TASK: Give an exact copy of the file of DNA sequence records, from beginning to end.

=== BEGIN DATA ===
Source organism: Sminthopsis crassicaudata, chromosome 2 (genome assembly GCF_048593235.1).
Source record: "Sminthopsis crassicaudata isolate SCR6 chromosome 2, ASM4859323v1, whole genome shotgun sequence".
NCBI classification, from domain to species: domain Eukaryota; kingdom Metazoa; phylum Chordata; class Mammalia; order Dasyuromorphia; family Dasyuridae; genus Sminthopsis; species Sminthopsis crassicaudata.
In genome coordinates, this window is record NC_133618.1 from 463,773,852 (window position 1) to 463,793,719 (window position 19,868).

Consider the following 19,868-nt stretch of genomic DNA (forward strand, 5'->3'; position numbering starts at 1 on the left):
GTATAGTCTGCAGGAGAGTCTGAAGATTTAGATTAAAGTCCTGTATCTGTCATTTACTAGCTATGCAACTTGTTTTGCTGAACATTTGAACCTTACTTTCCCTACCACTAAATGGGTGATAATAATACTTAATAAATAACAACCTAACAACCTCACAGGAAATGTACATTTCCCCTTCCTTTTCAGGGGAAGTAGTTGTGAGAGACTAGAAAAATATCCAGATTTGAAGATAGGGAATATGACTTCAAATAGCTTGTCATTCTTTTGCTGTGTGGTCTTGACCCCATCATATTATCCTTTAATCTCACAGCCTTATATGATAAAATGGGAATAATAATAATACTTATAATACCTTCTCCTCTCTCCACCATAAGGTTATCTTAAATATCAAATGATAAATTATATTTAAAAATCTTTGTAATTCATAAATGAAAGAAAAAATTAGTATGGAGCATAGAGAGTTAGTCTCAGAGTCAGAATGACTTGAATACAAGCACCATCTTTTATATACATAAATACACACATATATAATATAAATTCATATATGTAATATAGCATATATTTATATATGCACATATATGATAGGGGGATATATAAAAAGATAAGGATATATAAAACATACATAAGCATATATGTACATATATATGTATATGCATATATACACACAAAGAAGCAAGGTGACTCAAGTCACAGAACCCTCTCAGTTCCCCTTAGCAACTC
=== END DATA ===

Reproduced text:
Source organism: Sminthopsis crassicaudata, chromosome 2 (genome assembly GCF_048593235.1).
Source record: "Sminthopsis crassicaudata isolate SCR6 chromosome 2, ASM4859323v1, whole genome shotgun sequence".
NCBI classification, from domain to species: domain Eukaryota; kingdom Metazoa; phylum Chordata; class Mammalia; order Dasyuromorphia; family Dasyuridae; genus Sminthopsis; species Sminthopsis crassicaudata.
In genome coordinates, this window is record NC_133618.1 from 463,773,852 (window position 1) to 463,793,719 (window position 19,868).

Consider the following 19,868-nt stretch of genomic DNA (forward strand, 5'->3'; position numbering starts at 1 on the left):
GTATAGTCTGCAGGAGAGTCTGAAGATTTAGATTAAAGTCCTGTATCTGTCATTTACTAGCTATGCAACTTGTTTTGCTGAACATTTGAACCTTACTTTCCCTACCACTAAATGGGTGATAATAATACTTAATAAATAACAACCTAACAACCTCACAGGAAATGTACATTTCCCCTTCCTTTTCAGGGGAAGTAGTTGTGAGAGACTAGAAAAATATCCAGATTTGAAGATAGGGAATATGACTTCAAATAGCTTGTCATTCTTTTGCTGTGTGGTCTTGACCCCATCATATTATCCTTTAATCTCACAGCCTTATATGATAAAATGGGAATAATAATAATACTTATAATACCTTCTCCTCTCTCCACCATAAGGTTATCTTAAATATCAAATGATAAATTATATTTAAAAATCTTTGTAATTCATAAATGAAAGAAAAAATTAGTATGGAGCATAGAGAGTTAGTCTCAGAGTCAGAATGACTTGAATACAAGCACCATCTTTTATATACATAAATACACACATATATAATATAAATTCATATATGTAATATAGCATATATTTATATATGCACATATATGATAGGGGGATATATAAAAAGATAAGGATATATAAAACATACATAAGCATATATGTACATATATATGTATATGCATATATACACACAAAGAAGCAAGGTGACTCAAGTCACAGAACCCTCTCAGTTCCCCTTAGCAACTC